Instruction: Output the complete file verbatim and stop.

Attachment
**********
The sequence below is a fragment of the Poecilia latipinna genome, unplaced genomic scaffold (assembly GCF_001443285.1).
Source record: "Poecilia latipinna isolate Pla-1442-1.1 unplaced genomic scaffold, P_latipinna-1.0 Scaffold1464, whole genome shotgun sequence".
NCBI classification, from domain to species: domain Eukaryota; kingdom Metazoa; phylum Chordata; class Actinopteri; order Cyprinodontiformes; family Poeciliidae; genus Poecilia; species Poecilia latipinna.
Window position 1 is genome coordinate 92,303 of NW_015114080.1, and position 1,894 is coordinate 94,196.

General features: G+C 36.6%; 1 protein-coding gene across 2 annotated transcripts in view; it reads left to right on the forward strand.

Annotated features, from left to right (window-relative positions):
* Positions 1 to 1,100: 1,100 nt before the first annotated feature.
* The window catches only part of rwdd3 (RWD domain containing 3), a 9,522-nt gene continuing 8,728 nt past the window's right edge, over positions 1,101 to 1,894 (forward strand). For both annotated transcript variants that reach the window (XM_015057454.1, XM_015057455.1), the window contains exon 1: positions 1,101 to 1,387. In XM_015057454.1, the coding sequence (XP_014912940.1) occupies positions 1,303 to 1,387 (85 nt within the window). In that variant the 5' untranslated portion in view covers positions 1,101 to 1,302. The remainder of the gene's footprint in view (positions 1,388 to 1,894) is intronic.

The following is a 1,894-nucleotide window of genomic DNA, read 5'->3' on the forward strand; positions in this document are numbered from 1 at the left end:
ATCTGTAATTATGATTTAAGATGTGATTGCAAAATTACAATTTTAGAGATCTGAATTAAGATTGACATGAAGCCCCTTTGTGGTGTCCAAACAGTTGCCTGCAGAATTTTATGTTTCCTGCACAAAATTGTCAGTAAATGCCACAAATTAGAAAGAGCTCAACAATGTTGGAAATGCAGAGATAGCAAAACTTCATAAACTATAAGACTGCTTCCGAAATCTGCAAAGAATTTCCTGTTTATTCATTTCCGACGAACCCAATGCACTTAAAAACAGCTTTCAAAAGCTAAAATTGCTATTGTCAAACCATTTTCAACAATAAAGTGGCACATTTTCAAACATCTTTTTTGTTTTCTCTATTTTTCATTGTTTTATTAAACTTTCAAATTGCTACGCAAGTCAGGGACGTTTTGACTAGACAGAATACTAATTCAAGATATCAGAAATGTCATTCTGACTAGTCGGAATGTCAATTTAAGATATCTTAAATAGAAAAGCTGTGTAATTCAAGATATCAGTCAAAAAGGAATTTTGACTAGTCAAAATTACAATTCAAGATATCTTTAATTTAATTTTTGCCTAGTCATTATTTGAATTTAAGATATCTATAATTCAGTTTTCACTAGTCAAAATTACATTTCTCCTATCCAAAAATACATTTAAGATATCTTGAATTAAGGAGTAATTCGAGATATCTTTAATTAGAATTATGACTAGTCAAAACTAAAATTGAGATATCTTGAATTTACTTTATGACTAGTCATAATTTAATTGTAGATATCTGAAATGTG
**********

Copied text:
The sequence below is a fragment of the Poecilia latipinna genome, unplaced genomic scaffold (assembly GCF_001443285.1).
Source record: "Poecilia latipinna isolate Pla-1442-1.1 unplaced genomic scaffold, P_latipinna-1.0 Scaffold1464, whole genome shotgun sequence".
NCBI classification, from domain to species: domain Eukaryota; kingdom Metazoa; phylum Chordata; class Actinopteri; order Cyprinodontiformes; family Poeciliidae; genus Poecilia; species Poecilia latipinna.
Window position 1 is genome coordinate 92,303 of NW_015114080.1, and position 1,894 is coordinate 94,196.

General features: G+C 36.6%; 1 protein-coding gene across 2 annotated transcripts in view; it reads left to right on the forward strand.

Annotated features, from left to right (window-relative positions):
* Positions 1 to 1,100: 1,100 nt before the first annotated feature.
* The window catches only part of rwdd3 (RWD domain containing 3), a 9,522-nt gene continuing 8,728 nt past the window's right edge, over positions 1,101 to 1,894 (forward strand). For both annotated transcript variants that reach the window (XM_015057454.1, XM_015057455.1), the window contains exon 1: positions 1,101 to 1,387. In XM_015057454.1, the coding sequence (XP_014912940.1) occupies positions 1,303 to 1,387 (85 nt within the window). In that variant the 5' untranslated portion in view covers positions 1,101 to 1,302. The remainder of the gene's footprint in view (positions 1,388 to 1,894) is intronic.

The following is a 1,894-nucleotide window of genomic DNA, read 5'->3' on the forward strand; positions in this document are numbered from 1 at the left end:
ATCTGTAATTATGATTTAAGATGTGATTGCAAAATTACAATTTTAGAGATCTGAATTAAGATTGACATGAAGCCCCTTTGTGGTGTCCAAACAGTTGCCTGCAGAATTTTATGTTTCCTGCACAAAATTGTCAGTAAATGCCACAAATTAGAAAGAGCTCAACAATGTTGGAAATGCAGAGATAGCAAAACTTCATAAACTATAAGACTGCTTCCGAAATCTGCAAAGAATTTCCTGTTTATTCATTTCCGACGAACCCAATGCACTTAAAAACAGCTTTCAAAAGCTAAAATTGCTATTGTCAAACCATTTTCAACAATAAAGTGGCACATTTTCAAACATCTTTTTTGTTTTCTCTATTTTTCATTGTTTTATTAAACTTTCAAATTGCTACGCAAGTCAGGGACGTTTTGACTAGACAGAATACTAATTCAAGATATCAGAAATGTCATTCTGACTAGTCGGAATGTCAATTTAAGATATCTTAAATAGAAAAGCTGTGTAATTCAAGATATCAGTCAAAAAGGAATTTTGACTAGTCAAAATTACAATTCAAGATATCTTTAATTTAATTTTTGCCTAGTCATTATTTGAATTTAAGATATCTATAATTCAGTTTTCACTAGTCAAAATTACATTTCTCCTATCCAAAAATACATTTAAGATATCTTGAATTAAGGAGTAATTCGAGATATCTTTAATTAGAATTATGACTAGTCAAAACTAAAATTGAGATATCTTGAATTTACTTTATGACTAGTCATAATTTAATTGTAGATATCTGAAATGTG